# How do you use synthetic division to divide 2x^3-3x^2-5x-12div x-3?

Feb 25, 2016

$2 {x}^{2} + 3 x + 4$

#### Explanation:

The first thing we must do is find the value that makes $x - 3$ equal to zero. In this case, $x = 3$. This will be our divisor.

Now, we set up the problem:
If we have $\textcolor{g r e e n}{2} {x}^{3} \textcolor{red}{- 3} {x}^{2} \textcolor{b l u e}{- 5} x \textcolor{p u r p \le}{- 12}$

$\textcolor{w h i t e}{3.}$$|$$\textcolor{g r e e n}{2} \textcolor{w h i t e}{3.} \textcolor{red}{- 3} \textcolor{w h i t e}{3.} \textcolor{b l u e}{- 5} \textcolor{w h i t e}{3.} \textcolor{p u r p \le}{- 12}$
3$\textcolor{w h i t e}{.}$$|$______

Now, we bring down the $\textcolor{g r e e n}{2}$ and multiply it by the $3$, like this:
$\textcolor{w h i t e}{3.}$$|$$\textcolor{g r e e n}{2} \textcolor{w h i t e}{3.} \textcolor{red}{- 3} \textcolor{w h i t e}{3.} \textcolor{b l u e}{- 5} \textcolor{w h i t e}{3.} \textcolor{p u r p \le}{- 12}$
3$\textcolor{w h i t e}{.}$$|$__$6$____
$\textcolor{w h i t e}{\ldots \ldots .} \textcolor{g r e e n}{2}$

Now we add the $\textcolor{red}{- 3}$ to the $6$, which gives us $3$. I'll show you what I mean.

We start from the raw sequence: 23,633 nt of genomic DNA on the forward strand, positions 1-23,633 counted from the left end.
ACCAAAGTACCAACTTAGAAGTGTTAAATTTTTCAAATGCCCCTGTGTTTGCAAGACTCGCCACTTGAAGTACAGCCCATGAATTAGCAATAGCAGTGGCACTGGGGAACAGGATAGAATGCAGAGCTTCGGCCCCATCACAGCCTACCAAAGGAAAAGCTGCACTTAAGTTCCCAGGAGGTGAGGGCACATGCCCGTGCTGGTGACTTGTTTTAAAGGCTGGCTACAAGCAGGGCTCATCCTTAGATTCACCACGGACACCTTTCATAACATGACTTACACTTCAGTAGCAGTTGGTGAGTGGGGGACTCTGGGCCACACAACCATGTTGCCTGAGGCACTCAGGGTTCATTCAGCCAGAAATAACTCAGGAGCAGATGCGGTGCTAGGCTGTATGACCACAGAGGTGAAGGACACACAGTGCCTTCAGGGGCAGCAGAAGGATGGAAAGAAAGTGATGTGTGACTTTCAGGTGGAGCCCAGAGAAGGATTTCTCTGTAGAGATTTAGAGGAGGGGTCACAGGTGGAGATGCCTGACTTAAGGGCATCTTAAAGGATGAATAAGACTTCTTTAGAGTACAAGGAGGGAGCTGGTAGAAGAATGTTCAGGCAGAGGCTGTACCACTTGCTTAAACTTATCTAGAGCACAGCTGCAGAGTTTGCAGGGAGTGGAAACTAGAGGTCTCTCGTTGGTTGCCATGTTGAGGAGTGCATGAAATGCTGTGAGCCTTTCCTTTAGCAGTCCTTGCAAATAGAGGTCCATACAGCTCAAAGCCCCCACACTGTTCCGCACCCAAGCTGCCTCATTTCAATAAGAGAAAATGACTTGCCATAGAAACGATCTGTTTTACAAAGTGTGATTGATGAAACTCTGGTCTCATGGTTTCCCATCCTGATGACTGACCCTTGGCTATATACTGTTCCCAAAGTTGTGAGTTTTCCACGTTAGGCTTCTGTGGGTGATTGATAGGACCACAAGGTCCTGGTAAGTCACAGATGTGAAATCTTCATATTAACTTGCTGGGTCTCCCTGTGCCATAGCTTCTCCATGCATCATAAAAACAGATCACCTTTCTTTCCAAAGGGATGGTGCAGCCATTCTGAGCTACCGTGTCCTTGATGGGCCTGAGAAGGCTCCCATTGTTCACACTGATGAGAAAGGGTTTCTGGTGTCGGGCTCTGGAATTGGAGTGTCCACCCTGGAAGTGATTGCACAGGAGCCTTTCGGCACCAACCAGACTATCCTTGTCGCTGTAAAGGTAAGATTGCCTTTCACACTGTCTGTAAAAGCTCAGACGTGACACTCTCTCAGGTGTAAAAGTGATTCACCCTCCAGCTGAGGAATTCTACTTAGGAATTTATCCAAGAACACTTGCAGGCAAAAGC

$\textcolor{w h i t e}{3.}$$|$$\textcolor{g r e e n}{2} \textcolor{w h i t e}{3.} \textcolor{red}{- 3} \textcolor{w h i t e}{3.} \textcolor{b l u e}{- 5} \textcolor{w h i t e}{3.} \textcolor{p u r p \le}{- 12}$
3$\textcolor{w h i t e}{.}$$|$__$6$___$9$_$12$__
$\textcolor{w h i t e}{\ldots \ldots .} \textcolor{g r e e n}{2}$$\textcolor{w h i t e}{\ldots .} 3$$\textcolor{w h i t e}{\ldots \ldots .} 4$$\textcolor{w h i t e}{\ldots \ldots .} 0$

I just did the whole thing, and I hope you can see what I did. I took the sum of the answer and multiplied it to the divisor, $3$. Then I take the product and place it in the next column. Then, I add the column together, and whatever the answer is, I multiply it to the $3$.

Anyways, we take the leftover number as the bottom, the $\textcolor{g r e e n}{2} \textcolor{w h i t e}{.} 3 \textcolor{w h i t e}{.} 4 \textcolor{w h i t e}{.} 0$ and rewrite them as an equation, like this: $2 {x}^{2} + 3 x + 4$. We can factor this further if we want, but I'm going to stop there.

Feb 25, 2016

$\left(2 {x}^{3} - 3 {x}^{2} - 5 x - 12\right) \div \left(x - 3\right) = 2 {x}^{2} + 3 x + 4$

#### Explanation:

We write the polynomial and its divisor down in long division form and work through the normal steps of long division:

Then we guess our first term in the quotient, which should subtract from the first term in the dividend:

After performing the subraction, we a left with our first remainder. We next drop the remaining terms in the dividend and guess our next term in the quotient:

and repeat for the last:

Which confirms that $x - 3$ is a factor of our polynomial evidenced by the fact that we get a zero remainder. So we conclude that:

$\left(2 {x}^{3} - 3 {x}^{2} - 5 x - 12\right) \div \left(x - 3\right) = 2 {x}^{2} + 3 x + 4$